Calicarpia Shrub


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Esther, those are stunning photos! Calicarpia is also known as American Beauty Berry, and birds do love the berries. It is also really easy to start from cuttings, and we have placed several around the fence row in our pasture.
Did you "birdnap" our bluebirds?
 
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Have three other Calicarpia shrubs which I started from this one, which was the first. they are located in the valley gardens, and one in the front. Missed the shot of a male cardinal among the berries. and he never came back. I love seeing the shrub in the winter will purple berries and the white snow on it. But this year is the first time I have seen so many birds attacking the shrub. There were as many as 10 bluebirds on the shrub at one time, and also some chickadees. So maybe come snow, there will be no berries. This shrub is outside our bedroom window.
 
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Spotted this wonderful blue berry bush for the very 1st time while visiting Roscoe Village in central Ohio a couple of weeks ago. Didn't know its identification and decided to nip a branch with those stunning blue berries. Found the name and searched local nurseries to purchase one, but no luck during this late season. Decided to try to do some "starts" in the backyard greenhouse. We'll see if they root, but I'm skeptical being so late in the growing season.

If unsuccessful, I'll certainly be in the hunt to get a plant this next Spring.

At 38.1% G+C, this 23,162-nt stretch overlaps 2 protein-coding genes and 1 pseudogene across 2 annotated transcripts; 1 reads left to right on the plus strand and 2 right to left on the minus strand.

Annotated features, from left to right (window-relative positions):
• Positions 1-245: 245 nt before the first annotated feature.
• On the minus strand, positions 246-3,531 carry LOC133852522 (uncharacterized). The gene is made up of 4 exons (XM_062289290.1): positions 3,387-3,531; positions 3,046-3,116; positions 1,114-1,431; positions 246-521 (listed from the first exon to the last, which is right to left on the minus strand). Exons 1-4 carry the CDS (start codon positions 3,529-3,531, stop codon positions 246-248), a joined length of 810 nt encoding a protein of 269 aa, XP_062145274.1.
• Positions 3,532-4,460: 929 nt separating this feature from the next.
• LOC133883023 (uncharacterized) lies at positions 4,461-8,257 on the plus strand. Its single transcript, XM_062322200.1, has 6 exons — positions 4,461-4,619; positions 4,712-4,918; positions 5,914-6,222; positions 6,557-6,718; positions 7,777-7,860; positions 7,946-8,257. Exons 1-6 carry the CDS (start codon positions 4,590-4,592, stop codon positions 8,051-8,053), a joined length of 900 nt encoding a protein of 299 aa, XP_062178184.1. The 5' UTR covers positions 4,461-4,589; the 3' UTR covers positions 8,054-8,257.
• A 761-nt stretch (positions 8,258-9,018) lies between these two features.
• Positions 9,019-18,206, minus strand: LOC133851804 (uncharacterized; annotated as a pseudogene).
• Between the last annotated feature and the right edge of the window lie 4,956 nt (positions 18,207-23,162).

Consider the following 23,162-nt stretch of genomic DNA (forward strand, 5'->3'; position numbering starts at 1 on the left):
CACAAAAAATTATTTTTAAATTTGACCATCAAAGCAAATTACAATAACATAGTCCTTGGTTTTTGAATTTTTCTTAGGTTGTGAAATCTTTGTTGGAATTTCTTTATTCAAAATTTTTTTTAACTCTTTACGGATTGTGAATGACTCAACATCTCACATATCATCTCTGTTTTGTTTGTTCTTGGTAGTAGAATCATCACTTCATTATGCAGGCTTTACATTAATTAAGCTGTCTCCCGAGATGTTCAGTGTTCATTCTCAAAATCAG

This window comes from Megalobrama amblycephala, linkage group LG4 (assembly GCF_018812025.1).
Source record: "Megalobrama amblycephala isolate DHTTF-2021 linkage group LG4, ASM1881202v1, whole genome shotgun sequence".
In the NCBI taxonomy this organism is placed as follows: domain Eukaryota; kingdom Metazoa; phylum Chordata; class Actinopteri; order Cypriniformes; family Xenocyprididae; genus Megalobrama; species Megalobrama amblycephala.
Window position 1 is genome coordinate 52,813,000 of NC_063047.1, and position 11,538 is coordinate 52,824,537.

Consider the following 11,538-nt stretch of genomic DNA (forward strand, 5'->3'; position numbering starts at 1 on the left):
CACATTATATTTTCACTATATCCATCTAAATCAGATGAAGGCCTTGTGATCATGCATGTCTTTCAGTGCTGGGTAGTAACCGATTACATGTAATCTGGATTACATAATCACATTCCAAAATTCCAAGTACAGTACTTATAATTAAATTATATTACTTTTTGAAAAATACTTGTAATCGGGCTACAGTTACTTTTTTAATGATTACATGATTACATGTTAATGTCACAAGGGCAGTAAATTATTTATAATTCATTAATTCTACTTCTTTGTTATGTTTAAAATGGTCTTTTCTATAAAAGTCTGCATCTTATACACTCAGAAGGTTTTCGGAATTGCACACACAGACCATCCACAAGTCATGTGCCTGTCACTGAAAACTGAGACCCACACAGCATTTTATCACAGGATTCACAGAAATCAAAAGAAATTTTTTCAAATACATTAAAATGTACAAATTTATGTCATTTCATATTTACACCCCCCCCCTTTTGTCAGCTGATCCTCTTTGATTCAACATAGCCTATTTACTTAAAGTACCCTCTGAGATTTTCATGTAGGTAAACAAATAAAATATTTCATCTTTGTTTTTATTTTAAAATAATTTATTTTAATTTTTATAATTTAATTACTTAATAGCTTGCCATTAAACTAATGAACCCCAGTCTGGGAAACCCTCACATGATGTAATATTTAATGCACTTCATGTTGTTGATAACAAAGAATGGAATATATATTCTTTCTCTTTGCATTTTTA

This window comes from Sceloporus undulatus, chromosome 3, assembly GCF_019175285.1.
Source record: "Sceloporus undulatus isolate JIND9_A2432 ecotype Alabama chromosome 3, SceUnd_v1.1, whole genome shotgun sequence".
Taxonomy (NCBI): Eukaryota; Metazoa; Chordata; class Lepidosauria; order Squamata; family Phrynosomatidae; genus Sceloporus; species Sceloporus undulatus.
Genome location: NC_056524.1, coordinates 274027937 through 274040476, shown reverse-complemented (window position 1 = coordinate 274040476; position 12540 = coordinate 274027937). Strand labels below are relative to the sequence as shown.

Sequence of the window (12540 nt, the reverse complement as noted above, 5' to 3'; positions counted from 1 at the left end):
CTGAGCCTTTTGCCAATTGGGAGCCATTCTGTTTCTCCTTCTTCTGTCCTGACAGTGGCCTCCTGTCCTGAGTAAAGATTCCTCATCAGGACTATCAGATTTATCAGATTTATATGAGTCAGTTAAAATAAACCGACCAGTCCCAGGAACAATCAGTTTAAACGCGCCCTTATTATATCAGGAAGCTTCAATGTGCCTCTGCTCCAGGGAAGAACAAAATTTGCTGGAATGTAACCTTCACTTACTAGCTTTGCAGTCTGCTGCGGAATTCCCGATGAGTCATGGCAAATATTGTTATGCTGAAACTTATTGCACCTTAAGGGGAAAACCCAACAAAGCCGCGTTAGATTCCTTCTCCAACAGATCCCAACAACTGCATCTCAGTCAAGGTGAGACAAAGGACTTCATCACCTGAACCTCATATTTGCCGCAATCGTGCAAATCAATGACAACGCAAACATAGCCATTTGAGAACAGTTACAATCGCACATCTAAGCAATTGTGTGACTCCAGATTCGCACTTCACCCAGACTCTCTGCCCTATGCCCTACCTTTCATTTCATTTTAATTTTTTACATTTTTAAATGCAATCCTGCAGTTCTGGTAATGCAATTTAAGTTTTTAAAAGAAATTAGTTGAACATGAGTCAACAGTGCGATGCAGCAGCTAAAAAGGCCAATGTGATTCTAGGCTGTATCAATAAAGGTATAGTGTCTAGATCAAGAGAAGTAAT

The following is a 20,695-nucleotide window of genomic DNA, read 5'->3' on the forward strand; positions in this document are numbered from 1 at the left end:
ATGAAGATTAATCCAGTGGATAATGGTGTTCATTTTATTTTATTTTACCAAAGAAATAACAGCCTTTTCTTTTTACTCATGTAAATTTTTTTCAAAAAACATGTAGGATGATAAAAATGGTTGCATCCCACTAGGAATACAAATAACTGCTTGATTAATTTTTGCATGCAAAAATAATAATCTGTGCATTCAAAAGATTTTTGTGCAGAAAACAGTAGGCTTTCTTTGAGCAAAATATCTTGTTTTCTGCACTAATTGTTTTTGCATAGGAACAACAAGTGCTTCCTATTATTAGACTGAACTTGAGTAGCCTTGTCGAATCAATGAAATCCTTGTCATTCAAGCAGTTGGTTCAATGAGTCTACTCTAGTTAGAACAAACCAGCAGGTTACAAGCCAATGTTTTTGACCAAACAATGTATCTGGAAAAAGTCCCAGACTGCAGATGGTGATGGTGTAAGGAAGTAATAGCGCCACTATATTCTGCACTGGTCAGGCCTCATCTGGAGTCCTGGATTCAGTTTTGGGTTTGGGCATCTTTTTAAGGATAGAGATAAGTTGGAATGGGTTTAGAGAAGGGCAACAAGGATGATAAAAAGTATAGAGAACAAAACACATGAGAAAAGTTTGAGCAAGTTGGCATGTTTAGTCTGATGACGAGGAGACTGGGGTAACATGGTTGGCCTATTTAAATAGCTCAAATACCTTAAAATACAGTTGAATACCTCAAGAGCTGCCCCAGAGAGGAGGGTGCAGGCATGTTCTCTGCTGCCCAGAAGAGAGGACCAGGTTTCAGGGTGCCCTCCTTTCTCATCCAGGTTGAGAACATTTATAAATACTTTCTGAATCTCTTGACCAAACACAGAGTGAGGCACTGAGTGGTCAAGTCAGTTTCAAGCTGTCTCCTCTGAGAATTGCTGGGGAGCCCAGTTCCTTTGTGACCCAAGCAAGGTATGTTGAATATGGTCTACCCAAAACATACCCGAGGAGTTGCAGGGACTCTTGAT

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@NE Ohio John ,, I did start two babies from the mother. by clipping off a good thick stem, angle cutting it. got a pot with soil, finger hole in the middle. then a dip in hormone powder with the stem and gently put in the hole and pressed down. set the pots over in a secure area. it did take well. However, we also now have an extra near one on my slope area that started on its own, need to relocate it. I have had the first one going on 15 years, gave it a harsh pruning to shape it up some, not shorten just to make it "look" better. Husband thought I was nuts. but the next year it was even more perky. it tends to like some direct sun, and will move toward it. I have seen them in total direct sun as landscape features in open areas. Mine have some shade to deal with, so they tend to lean more rather than nicely balance out. Later in the fall the leaves turn an interesting yellow, which is pretty with the purple. then the leaves drop and only the berries remain. When snow is fallen on those branches the white snow and the purple berries peaking through is beautiful. In the spring the wee tiny white flowers along the branches are very insignificant, I think I picked up a faint smell this year.
 
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